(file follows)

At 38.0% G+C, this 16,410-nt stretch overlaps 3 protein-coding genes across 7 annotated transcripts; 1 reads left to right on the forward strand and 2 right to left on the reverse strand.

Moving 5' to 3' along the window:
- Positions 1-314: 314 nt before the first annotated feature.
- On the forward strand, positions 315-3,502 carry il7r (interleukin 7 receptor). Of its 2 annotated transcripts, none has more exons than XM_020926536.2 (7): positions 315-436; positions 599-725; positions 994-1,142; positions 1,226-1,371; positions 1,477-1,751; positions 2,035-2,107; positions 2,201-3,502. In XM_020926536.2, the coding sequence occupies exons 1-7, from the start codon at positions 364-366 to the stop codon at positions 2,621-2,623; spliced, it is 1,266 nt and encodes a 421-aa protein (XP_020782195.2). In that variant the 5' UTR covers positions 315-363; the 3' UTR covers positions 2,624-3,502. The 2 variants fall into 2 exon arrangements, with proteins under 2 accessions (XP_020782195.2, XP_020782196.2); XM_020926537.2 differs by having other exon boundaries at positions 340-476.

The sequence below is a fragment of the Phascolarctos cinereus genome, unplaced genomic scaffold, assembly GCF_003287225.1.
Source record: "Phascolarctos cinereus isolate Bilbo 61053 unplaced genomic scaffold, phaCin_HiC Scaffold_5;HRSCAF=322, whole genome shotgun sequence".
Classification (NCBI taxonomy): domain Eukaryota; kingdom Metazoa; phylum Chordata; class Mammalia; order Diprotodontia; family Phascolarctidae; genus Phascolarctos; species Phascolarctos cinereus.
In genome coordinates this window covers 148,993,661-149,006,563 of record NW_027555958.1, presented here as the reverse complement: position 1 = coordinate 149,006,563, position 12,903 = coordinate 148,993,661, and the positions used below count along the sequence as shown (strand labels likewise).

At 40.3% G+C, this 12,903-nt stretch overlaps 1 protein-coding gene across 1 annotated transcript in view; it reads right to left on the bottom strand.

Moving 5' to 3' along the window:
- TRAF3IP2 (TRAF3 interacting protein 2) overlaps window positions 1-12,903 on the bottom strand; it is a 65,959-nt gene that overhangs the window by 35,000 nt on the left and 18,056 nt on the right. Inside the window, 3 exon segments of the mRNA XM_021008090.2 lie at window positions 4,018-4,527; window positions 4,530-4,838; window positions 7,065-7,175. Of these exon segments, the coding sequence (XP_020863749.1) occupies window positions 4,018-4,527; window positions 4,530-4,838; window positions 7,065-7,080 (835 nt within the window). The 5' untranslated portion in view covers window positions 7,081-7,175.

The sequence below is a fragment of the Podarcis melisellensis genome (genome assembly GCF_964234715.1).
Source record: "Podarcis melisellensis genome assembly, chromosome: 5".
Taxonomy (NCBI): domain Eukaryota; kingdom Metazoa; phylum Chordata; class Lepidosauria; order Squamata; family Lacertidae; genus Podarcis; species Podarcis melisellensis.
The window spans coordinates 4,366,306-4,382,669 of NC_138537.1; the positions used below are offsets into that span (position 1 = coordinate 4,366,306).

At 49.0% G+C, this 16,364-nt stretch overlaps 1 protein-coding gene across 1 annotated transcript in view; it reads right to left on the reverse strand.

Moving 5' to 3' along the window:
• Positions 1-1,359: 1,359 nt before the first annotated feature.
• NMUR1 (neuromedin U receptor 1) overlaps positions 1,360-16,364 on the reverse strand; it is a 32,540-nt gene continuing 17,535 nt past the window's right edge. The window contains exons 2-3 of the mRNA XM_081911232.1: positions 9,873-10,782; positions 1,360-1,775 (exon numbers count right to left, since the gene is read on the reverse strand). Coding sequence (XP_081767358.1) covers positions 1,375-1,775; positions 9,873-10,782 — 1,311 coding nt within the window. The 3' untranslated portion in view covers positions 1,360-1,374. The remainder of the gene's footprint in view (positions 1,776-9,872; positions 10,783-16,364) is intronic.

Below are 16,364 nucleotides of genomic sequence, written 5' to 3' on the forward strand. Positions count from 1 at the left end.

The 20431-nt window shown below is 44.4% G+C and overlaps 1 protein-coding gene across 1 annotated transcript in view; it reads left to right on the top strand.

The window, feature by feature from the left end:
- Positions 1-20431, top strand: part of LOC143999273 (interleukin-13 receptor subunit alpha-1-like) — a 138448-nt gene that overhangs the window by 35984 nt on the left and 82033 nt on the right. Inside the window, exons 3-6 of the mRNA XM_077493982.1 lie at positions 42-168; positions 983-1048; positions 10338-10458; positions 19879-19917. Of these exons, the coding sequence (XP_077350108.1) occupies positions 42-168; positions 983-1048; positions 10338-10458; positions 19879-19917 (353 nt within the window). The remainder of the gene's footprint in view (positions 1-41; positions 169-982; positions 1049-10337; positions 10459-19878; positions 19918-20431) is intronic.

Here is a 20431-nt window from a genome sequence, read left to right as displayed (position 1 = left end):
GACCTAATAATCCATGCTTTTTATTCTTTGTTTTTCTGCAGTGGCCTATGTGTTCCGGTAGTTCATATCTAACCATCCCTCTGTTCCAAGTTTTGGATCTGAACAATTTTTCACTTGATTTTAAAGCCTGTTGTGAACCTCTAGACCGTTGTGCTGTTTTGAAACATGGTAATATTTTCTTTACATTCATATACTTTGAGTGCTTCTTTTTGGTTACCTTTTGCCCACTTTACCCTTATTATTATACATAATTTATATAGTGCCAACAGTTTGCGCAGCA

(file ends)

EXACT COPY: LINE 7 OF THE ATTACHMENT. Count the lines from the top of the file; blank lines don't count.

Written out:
Classification (NCBI taxonomy): domain Eukaryota; kingdom Metazoa; phylum Chordata; class Mammalia; order Diprotodontia; family Phascolarctidae; genus Phascolarctos; species Phascolarctos cinereus.